If you explore the upper reaches of the Reagan administration on the question of commitment and action designed to stop or even to impede the spread of nuclear weapons to new proprietors, you will find first that there is deep disagreement concerning both the priority of the worry and the possibility of doing much about it. A lot of the objections are familiar and have some plausibility -- but the same is not true of the conclusions drawn from them. For example, it may be true that the anti-proliferators, King Canutelike, wish to stop an inexorable trend of technology that is designed to bring nuclear weapons to ever more governments. But does this mean that we should do anything to discourage or inhibit or slow down this trend, especially as it creates new and terrible dangers in particular regions of the world?

Just about everyone will answer no to that -- but actions, ah, that's something else again. A second Reagan administration idea on this seems to be that "universalism," as it has been called (the attempt to deal with nuclear proliferation on a kind of planet-wide, blanket basis via U.N. treaties and so on, with one general policy approach to all) is a bummer. Why deal with Liechtenstein and Zimbabwe and Cyprus and Ireland as if they were the same place? Why deal with some of them -- hardly potential bomb-builders or buyers -- at all? Wouldn't a wise nuclear nonproliferation policy be discriminating and deal with those specific countries and regions and international relationships that are likely to be the cause or setting of nuclear spread? Sure it would -- now, where is it ?

Here you reach the heart of the matter: the temporizing and sophistry that mark the 1980s approach of the Western industrial countries in general to this subject. The French will tell you that since certain Third World countries are going to to get into these things, it is better -- is it not? -- that they be on hand as suppliers and technicians to keep an eye out for the dangers. How was this valuable in Iraq, where an effort was clearly being made, in their presence and with their assistance, to create an installation that could easily have produced quick bombs? Likewise, where is this discriminating program of which some of the Reagan administration speak? If, as they argue, the point is to act in ways that will strengthen the sense of countries like, say, Pakistan or South Korea, that they do not need to seek an independent deterrent, where is the evidence that a conscious effort in this regard is being made?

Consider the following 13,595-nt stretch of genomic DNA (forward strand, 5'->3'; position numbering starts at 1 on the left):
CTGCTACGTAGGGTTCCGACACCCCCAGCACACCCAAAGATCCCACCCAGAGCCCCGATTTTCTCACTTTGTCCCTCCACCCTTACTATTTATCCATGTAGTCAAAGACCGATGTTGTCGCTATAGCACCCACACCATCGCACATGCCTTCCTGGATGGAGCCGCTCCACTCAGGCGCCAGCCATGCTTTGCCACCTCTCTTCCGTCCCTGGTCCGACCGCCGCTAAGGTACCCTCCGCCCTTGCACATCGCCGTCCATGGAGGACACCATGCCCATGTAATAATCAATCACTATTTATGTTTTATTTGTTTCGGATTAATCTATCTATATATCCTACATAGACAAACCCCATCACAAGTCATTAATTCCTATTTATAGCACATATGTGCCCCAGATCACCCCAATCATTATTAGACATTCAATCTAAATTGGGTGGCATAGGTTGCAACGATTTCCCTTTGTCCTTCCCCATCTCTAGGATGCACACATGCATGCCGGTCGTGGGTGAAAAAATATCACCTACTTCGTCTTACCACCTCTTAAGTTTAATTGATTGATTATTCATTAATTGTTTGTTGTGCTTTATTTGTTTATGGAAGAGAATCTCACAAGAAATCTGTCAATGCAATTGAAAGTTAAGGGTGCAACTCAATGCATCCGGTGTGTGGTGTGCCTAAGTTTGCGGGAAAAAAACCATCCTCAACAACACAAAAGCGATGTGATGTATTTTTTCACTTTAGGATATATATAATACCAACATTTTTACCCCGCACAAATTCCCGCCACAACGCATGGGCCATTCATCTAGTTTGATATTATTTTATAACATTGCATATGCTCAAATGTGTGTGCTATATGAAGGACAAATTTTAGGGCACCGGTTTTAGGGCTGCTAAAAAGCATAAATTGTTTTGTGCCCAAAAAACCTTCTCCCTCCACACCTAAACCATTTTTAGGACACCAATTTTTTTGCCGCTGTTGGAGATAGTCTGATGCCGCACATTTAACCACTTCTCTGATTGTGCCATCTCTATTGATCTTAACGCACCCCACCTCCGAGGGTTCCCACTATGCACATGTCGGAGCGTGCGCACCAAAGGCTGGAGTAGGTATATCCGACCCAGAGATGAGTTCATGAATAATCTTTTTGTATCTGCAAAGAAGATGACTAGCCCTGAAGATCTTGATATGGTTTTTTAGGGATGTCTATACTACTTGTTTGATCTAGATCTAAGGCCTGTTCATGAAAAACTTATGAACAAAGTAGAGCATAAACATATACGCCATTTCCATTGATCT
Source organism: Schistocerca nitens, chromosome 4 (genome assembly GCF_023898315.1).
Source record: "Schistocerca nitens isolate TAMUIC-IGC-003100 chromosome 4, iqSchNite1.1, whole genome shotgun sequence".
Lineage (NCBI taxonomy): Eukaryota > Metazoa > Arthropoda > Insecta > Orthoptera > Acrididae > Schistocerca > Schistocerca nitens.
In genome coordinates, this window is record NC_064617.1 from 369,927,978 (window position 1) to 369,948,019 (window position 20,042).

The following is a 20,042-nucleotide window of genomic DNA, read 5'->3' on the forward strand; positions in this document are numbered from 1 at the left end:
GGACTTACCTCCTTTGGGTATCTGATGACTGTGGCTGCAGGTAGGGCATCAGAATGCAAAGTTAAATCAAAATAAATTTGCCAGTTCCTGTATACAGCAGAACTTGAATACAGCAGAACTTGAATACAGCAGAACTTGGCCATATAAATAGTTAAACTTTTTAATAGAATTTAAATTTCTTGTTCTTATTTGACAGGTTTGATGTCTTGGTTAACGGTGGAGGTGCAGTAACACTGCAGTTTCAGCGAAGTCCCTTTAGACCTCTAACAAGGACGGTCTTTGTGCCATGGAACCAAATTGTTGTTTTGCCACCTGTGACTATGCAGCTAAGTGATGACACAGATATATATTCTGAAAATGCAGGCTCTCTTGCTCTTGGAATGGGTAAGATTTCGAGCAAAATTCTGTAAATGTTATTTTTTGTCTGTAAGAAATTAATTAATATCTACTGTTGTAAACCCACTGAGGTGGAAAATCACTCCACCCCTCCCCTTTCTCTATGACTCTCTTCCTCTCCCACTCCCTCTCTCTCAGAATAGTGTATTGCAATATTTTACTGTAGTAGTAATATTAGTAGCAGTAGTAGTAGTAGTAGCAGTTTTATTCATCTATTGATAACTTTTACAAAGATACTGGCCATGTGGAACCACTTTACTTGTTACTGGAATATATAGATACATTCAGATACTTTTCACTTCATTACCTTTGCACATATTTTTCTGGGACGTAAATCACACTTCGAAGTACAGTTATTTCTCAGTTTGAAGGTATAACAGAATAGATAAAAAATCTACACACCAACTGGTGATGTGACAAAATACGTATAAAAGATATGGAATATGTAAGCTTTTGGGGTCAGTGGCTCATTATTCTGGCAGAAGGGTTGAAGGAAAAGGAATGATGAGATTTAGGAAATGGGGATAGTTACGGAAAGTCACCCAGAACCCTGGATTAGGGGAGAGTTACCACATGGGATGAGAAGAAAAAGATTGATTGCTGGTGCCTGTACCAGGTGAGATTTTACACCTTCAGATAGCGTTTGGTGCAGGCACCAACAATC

Mr. Reagan has, among his own appointees in the State Department and high up at Defense, some of the soundest and most stalwart and intelligent critics there are of the mindless export of nuclear materials and other actions that have created so much danger already. What he needs is a commitment, a policy, a determination to put the prospective spread of nuclear weapons into the national security context where it belongs. This is not some goo-goo, do-good preoccupation, some bath of idealism wallowed in by the naive of the world. Ask the Iraqis, if you don't believe that. Ask the Israelis.